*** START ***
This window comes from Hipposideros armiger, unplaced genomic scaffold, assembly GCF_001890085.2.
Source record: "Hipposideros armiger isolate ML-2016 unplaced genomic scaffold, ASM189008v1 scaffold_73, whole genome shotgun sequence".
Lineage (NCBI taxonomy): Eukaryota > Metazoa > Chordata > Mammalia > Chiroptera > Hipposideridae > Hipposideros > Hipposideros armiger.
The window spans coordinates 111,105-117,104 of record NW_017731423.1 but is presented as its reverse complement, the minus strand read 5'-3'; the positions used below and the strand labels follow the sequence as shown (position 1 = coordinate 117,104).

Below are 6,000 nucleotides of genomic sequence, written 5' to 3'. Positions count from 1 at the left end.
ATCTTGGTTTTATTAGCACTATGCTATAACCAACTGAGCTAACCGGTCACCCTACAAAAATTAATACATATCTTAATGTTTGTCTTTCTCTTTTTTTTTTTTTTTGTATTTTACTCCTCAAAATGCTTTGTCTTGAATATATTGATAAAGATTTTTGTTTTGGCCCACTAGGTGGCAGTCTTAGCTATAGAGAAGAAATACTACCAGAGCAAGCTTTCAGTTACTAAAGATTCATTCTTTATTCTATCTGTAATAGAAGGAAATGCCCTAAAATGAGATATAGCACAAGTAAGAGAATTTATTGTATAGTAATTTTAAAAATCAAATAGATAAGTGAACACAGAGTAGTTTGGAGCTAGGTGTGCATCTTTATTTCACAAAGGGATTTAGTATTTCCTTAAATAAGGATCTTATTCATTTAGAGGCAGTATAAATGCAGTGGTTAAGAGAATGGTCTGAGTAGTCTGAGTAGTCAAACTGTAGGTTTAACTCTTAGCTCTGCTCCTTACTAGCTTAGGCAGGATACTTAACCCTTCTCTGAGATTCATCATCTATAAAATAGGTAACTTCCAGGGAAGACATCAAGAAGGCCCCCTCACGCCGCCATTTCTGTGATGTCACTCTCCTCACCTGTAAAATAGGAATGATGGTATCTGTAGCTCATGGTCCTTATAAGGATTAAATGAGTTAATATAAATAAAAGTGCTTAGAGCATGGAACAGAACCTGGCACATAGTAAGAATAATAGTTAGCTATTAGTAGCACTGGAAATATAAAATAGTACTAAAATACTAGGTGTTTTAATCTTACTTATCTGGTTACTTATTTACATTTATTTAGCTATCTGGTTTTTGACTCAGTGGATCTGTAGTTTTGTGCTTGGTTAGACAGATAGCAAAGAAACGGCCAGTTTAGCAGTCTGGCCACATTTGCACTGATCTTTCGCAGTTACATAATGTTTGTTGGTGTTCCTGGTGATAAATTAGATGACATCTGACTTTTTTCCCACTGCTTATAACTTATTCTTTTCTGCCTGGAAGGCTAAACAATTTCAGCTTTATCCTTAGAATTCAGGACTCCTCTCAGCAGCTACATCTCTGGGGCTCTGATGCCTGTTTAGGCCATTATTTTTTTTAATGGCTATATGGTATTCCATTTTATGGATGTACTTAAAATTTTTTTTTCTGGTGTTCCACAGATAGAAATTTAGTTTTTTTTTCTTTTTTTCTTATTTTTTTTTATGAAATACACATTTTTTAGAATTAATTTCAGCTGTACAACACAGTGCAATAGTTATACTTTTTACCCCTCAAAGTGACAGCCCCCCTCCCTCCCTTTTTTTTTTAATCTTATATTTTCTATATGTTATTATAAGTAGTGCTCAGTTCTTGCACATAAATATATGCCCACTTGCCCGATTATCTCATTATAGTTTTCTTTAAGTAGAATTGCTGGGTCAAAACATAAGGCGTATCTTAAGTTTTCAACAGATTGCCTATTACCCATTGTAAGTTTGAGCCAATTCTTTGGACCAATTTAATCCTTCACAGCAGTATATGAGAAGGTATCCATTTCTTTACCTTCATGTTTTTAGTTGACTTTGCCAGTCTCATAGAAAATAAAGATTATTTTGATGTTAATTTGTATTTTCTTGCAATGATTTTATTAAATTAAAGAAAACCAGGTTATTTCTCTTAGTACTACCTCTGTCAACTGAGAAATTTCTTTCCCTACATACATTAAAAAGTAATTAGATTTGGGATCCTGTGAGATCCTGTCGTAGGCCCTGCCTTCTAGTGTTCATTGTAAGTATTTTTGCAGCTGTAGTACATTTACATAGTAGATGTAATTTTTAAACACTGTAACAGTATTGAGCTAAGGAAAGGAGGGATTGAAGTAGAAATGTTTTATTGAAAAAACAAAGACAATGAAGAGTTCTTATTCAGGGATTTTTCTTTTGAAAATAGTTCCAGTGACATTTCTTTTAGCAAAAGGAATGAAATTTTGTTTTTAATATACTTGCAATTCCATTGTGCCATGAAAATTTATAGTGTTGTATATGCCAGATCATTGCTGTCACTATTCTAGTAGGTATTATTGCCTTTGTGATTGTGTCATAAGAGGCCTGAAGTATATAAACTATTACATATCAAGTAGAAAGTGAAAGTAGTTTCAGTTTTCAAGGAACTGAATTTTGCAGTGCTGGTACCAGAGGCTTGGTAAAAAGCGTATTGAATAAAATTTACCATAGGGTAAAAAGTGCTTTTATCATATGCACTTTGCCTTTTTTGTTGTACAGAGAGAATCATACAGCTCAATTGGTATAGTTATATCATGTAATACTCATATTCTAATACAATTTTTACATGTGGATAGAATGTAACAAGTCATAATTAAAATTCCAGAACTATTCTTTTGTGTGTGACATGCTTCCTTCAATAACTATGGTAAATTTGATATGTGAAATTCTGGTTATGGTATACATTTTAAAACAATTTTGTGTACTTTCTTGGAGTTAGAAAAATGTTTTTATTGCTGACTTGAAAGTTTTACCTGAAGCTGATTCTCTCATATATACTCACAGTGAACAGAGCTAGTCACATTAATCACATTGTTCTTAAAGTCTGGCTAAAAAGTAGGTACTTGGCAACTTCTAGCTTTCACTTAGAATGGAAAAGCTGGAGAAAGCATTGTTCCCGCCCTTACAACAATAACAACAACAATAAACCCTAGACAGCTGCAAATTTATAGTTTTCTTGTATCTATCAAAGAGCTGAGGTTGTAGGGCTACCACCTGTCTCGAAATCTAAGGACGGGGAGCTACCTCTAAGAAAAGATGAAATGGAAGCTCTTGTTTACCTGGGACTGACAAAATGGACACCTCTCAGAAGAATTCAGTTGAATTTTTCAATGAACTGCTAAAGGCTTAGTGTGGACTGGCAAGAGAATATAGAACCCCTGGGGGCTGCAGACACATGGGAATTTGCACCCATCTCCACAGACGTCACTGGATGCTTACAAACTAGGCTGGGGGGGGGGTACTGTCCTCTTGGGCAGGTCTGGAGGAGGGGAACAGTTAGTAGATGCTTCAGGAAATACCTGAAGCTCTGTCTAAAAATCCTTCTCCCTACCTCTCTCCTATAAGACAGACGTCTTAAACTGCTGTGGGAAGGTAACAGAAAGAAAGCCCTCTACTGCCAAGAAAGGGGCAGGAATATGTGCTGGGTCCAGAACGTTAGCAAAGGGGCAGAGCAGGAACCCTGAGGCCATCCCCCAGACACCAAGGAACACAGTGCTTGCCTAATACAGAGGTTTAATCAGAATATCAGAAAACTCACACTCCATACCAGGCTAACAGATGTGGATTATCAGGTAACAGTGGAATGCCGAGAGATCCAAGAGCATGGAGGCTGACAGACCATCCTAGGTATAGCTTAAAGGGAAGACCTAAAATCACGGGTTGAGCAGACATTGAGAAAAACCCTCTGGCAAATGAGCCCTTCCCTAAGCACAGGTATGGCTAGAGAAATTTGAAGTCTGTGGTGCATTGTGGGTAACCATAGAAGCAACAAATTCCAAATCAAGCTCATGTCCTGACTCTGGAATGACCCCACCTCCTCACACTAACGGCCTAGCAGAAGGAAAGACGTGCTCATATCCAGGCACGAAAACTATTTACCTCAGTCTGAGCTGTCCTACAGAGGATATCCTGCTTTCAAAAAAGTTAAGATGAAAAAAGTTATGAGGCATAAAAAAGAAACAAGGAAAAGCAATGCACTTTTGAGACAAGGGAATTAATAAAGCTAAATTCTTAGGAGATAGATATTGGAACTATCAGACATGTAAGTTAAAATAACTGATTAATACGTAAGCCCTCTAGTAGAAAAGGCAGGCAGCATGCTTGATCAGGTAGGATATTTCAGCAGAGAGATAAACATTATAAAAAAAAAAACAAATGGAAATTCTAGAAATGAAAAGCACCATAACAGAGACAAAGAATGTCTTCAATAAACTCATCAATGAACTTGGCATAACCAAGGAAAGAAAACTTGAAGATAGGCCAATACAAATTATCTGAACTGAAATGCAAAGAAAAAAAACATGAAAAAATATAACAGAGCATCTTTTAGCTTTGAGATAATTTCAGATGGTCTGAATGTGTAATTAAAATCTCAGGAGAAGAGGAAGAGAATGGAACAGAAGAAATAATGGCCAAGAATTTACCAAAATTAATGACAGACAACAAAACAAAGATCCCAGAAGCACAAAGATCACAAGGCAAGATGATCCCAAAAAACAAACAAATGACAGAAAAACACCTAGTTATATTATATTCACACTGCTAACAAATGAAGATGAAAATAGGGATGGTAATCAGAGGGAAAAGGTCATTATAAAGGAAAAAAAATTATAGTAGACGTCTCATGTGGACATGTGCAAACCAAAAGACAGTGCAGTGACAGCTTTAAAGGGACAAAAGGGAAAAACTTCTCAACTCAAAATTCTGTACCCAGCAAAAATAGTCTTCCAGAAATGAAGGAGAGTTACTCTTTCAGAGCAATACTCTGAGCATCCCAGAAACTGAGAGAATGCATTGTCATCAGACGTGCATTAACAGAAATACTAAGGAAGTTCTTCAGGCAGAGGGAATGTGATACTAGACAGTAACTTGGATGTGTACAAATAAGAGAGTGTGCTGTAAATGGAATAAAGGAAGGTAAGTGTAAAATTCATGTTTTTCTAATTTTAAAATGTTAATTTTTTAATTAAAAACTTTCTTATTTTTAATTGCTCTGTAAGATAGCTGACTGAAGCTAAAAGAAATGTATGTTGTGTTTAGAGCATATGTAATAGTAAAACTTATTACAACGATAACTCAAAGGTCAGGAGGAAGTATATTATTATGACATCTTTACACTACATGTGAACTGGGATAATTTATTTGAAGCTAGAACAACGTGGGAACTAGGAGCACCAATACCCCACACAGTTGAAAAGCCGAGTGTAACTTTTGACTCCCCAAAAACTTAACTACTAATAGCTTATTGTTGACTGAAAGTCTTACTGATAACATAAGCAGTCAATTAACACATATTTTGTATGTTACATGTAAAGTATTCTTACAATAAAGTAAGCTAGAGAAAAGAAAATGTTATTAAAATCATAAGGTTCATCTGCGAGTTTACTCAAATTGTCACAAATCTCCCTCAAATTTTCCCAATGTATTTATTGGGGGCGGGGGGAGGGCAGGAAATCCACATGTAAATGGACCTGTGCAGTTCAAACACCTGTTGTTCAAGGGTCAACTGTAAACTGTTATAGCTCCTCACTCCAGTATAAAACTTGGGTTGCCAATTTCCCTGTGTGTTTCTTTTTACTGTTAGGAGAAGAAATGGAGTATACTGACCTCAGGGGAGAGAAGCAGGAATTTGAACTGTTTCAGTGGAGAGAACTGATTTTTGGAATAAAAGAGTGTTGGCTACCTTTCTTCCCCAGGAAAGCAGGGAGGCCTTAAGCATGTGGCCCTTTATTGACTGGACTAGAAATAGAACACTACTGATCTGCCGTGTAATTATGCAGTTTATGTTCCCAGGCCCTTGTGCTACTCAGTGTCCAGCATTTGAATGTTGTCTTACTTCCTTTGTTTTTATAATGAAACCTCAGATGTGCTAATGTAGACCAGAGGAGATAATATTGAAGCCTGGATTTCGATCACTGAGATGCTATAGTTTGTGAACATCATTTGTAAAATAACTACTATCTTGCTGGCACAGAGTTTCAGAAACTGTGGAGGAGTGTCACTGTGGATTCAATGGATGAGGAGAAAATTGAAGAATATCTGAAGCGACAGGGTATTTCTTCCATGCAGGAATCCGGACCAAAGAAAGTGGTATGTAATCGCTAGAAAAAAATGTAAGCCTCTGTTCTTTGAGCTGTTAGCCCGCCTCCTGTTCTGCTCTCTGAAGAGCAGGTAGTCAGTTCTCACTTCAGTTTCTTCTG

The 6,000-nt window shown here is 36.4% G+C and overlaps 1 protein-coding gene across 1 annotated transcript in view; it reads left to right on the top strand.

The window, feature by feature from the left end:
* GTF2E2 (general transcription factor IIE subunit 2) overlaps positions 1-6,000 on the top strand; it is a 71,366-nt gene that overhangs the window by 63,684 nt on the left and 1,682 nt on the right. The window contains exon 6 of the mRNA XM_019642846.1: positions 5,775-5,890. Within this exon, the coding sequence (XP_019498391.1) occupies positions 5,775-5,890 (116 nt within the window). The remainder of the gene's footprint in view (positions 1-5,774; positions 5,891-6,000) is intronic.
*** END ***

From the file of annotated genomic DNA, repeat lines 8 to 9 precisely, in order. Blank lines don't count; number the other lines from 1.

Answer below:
The window, feature by feature from the left end:
* GTF2E2 (general transcription factor IIE subunit 2) overlaps positions 1-6,000 on the top strand; it is a 71,366-nt gene that overhangs the window by 63,684 nt on the left and 1,682 nt on the right. The window contains exon 6 of the mRNA XM_019642846.1: positions 5,775-5,890. Within this exon, the coding sequence (XP_019498391.1) occupies positions 5,775-5,890 (116 nt within the window). The remainder of the gene's footprint in view (positions 1-5,774; positions 5,891-6,000) is intronic.